Friday, November 28, 2008

The Flat Tax Spreads to Mongolia

January 30, 2007

By Alvin Rabushka

In 2006, Mongolia’s parliament enacted a far-reaching tax reform. Effective January 1, 2007, personal income is taxed at a 10% flat rate, with a tax-free allowance of MNT (Mongolia Tugriks) 84,000 ($866/year). Previously, from May 1, 1997, personal income was taxed at three rates of 10, 20, and 40%, with the top rate reduced to 30% in 2004, and an allowance of 48,000 MNT ($495/year). The decision to adopt a 10% flat tax reflected several important principles of tax policy: decreasing the tax burden on individuals, reducing the underground economy, broadening the tax base, increasing the efficiency of tax collection, and improving compliance by clarifying and simplifying the tax laws.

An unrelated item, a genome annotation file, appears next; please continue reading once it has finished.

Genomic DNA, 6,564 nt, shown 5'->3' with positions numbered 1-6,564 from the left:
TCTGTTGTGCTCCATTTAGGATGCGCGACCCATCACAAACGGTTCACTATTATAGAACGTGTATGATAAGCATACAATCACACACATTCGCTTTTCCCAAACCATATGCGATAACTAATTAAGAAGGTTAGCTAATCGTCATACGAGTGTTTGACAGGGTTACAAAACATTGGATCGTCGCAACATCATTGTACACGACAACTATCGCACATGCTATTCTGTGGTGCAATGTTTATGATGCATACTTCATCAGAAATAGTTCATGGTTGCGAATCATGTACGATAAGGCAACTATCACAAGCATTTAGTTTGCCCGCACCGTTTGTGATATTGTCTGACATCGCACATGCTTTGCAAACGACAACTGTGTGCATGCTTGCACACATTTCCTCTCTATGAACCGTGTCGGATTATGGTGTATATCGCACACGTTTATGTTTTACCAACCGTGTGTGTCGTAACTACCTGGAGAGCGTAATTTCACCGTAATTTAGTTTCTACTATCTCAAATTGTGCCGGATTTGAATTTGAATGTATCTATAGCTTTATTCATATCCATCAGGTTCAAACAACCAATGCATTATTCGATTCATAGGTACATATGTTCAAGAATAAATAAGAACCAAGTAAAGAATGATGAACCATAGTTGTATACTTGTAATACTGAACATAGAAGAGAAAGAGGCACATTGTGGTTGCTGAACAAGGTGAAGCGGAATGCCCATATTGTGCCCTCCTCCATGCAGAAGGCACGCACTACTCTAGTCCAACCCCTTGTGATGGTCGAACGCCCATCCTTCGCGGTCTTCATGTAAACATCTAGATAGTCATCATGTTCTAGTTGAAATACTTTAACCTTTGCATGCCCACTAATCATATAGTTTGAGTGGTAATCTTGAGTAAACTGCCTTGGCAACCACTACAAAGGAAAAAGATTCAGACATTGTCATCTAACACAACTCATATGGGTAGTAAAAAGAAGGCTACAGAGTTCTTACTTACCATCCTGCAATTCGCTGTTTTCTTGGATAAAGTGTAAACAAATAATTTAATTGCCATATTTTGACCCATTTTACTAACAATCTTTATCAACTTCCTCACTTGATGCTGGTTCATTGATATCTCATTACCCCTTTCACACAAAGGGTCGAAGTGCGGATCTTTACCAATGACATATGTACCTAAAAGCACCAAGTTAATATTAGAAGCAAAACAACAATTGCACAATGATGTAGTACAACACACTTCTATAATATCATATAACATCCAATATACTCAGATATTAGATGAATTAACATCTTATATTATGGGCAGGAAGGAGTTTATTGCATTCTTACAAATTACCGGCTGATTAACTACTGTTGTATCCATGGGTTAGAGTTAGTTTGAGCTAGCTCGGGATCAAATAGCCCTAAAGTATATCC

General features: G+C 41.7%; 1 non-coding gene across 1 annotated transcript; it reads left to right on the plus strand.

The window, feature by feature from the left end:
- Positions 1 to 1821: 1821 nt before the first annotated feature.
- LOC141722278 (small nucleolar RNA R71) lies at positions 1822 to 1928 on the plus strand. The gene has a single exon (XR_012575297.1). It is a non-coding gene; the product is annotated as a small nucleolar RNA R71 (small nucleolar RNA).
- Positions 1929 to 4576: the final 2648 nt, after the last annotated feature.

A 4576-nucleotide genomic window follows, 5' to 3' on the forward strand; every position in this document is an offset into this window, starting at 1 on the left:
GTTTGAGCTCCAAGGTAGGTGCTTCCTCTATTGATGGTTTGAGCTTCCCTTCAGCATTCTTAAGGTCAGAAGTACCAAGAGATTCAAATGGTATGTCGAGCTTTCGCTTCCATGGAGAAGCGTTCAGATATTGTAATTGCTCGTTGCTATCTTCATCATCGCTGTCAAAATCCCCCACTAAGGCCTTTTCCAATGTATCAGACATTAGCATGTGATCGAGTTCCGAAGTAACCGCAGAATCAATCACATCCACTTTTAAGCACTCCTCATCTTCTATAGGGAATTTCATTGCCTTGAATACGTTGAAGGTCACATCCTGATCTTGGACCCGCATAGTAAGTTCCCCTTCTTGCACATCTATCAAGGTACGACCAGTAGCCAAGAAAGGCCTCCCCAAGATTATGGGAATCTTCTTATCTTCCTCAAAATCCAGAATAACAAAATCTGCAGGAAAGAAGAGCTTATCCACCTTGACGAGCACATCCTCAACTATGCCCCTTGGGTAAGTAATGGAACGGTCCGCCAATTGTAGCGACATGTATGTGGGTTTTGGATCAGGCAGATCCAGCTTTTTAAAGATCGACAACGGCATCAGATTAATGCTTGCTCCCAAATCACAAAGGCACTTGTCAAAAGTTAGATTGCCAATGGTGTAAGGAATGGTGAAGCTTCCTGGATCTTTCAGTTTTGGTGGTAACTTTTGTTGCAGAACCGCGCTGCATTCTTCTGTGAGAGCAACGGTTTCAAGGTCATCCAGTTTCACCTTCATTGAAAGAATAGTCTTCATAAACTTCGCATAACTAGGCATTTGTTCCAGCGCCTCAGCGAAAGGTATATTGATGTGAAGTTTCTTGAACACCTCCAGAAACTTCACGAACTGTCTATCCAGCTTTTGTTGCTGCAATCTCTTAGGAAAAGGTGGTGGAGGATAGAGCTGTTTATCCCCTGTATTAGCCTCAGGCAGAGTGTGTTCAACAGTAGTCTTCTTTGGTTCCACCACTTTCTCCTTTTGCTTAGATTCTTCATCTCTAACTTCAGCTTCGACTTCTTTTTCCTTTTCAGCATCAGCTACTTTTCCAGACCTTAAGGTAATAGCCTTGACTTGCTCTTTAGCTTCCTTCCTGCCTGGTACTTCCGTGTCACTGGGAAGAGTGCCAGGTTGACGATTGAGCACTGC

In addition to the adoption of a 10% flat tax on personal income, the government of Mongolia also lowered its value-added tax from 15% to a flat 10%, and reduced the corporate income tax from two brackets of 15% and 30% to 10% and 25% respectively. Losses in revenue from reductions in the rates of personal, corporate, and value-added taxes are to be offset with an increase in taxes on the mining sector, and a tenfold rise in gambling tax.

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